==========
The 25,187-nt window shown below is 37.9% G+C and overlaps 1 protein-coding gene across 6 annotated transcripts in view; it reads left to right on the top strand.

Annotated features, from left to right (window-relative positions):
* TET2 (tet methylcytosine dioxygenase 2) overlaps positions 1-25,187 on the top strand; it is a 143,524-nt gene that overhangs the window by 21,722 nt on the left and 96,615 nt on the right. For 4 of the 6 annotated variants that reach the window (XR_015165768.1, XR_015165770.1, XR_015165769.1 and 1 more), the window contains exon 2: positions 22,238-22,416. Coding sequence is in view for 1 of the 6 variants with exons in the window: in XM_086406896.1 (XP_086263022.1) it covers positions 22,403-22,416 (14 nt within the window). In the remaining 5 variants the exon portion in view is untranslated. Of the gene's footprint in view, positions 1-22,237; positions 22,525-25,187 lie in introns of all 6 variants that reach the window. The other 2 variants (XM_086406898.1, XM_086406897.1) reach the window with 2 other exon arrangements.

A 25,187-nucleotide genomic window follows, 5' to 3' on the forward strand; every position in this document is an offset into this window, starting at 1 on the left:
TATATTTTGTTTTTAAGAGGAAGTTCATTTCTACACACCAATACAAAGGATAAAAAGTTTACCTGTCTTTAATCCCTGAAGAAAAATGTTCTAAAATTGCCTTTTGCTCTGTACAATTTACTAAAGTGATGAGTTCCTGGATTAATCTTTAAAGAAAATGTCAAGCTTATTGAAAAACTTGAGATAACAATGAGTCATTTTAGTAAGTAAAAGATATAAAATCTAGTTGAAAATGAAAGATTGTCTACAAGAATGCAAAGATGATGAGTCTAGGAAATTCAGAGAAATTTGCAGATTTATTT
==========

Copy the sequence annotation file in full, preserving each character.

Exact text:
The 25,187-nt window shown below is 37.9% G+C and overlaps 1 protein-coding gene across 6 annotated transcripts in view; it reads left to right on the top strand.

Annotated features, from left to right (window-relative positions):
* TET2 (tet methylcytosine dioxygenase 2) overlaps positions 1-25,187 on the top strand; it is a 143,524-nt gene that overhangs the window by 21,722 nt on the left and 96,615 nt on the right. For 4 of the 6 annotated variants that reach the window (XR_015165768.1, XR_015165770.1, XR_015165769.1 and 1 more), the window contains exon 2: positions 22,238-22,416. Coding sequence is in view for 1 of the 6 variants with exons in the window: in XM_086406896.1 (XP_086263022.1) it covers positions 22,403-22,416 (14 nt within the window). In the remaining 5 variants the exon portion in view is untranslated. Of the gene's footprint in view, positions 1-22,237; positions 22,525-25,187 lie in introns of all 6 variants that reach the window. The other 2 variants (XM_086406898.1, XM_086406897.1) reach the window with 2 other exon arrangements.

A 25,187-nucleotide genomic window follows, 5' to 3' on the forward strand; every position in this document is an offset into this window, starting at 1 on the left:
TATATTTTGTTTTTAAGAGGAAGTTCATTTCTACACACCAATACAAAGGATAAAAAGTTTACCTGTCTTTAATCCCTGAAGAAAAATGTTCTAAAATTGCCTTTTGCTCTGTACAATTTACTAAAGTGATGAGTTCCTGGATTAATCTTTAAAGAAAATGTCAAGCTTATTGAAAAACTTGAGATAACAATGAGTCATTTTAGTAAGTAAAAGATATAAAATCTAGTTGAAAATGAAAGATTGTCTACAAGAATGCAAAGATGATGAGTCTAGGAAATTCAGAGAAATTTGCAGATTTATTT